California’s criminal justice system is mired in controversy from poor health care, overcrowding, false convictions, abuse of power and rampant corruption. African Americans continue to disproportionately populate the state prison system. However, the purpose of public safety and protection remain necessary and prevalent in all communities. This session will determine best practices to lower the rate of incarceration, provide security and fairness for African Americans and strategies to assist individuals facing judicial review and court proceedings. Topics of discussion include:

  • Prisons vs. Higher Education: What’s the tradeoff and what’s the bottom line for CA’s Black communities?
  • Impact of 2010 Early Releases due to prison overcrowding: How will African American communities and families are affected? Will communities be safer or more at risk?
  • Marijuana: Should it be legalized, taxed and regulated? What is the impact on the African American community?
  • Recidivism: Review of the most effective re-entry program in California.
  • Entertainers that found themselves in trouble with the law. How are they coping? Are they falsely accused? Is this a setup within the industry? Are they getting to much to fast with no guidance?

    Tara Lynn

    Tara Lynn Gray, Technology Panel Moderator

Technology Plenary Session

Bringing area small business owners and entrepreneurs together is important to help entrepreneurs realize the full

potential of technology for their businesses.  This panel will discuss the tech trends of 2011 and implementing money-saving business practices such as low-cost marketing tactics. Among other topics addressed will be increasing sales and advertising and hot “tech” topics.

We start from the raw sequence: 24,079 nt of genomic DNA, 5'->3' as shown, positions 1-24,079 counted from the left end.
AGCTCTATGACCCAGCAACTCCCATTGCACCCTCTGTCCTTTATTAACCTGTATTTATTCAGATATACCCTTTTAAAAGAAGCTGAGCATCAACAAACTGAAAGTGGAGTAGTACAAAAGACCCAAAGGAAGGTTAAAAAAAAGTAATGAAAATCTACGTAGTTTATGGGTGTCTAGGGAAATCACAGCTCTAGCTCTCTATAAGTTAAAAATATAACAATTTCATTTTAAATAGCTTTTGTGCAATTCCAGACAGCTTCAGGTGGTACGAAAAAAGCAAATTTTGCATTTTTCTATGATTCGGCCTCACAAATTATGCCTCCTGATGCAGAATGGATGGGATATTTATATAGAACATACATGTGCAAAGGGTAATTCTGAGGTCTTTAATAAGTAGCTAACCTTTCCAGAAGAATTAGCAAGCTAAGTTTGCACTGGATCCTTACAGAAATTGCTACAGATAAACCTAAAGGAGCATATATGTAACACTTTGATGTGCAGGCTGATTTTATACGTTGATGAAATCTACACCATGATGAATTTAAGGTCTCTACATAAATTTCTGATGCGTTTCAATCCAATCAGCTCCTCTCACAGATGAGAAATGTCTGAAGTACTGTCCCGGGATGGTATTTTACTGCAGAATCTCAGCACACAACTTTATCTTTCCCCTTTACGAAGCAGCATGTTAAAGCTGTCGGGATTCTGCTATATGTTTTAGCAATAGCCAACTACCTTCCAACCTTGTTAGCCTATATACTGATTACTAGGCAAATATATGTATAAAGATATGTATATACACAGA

Media and Entertainment

Song, dance and cultural arts performance continues to be an important element of social progress in the Black community. Entertainment provides a respite from labor and an outlet for fun, play and enjoyment. African Americans have always displayed emotion through the joys of entertainment in the form of crying, laughing, applause and live interaction. Blacks have excelled tremendously, but as generations progress, style and preference has evolved. This session reveals the history, the good, the bad and the future of African American cultural amusement.

  • Entertainment as a profession: Media Communications, public relations, singers, actors, writers, producers, directing opportunities and entertainment business ownership.
  • BET: The influence of music videos on Black culture
  • Sports as Entertainment.


LaCherryal Veal

LaCherryal Veal, Healthcare Panel Moderator

Healthcare is considered the ultimate civil right. Today, California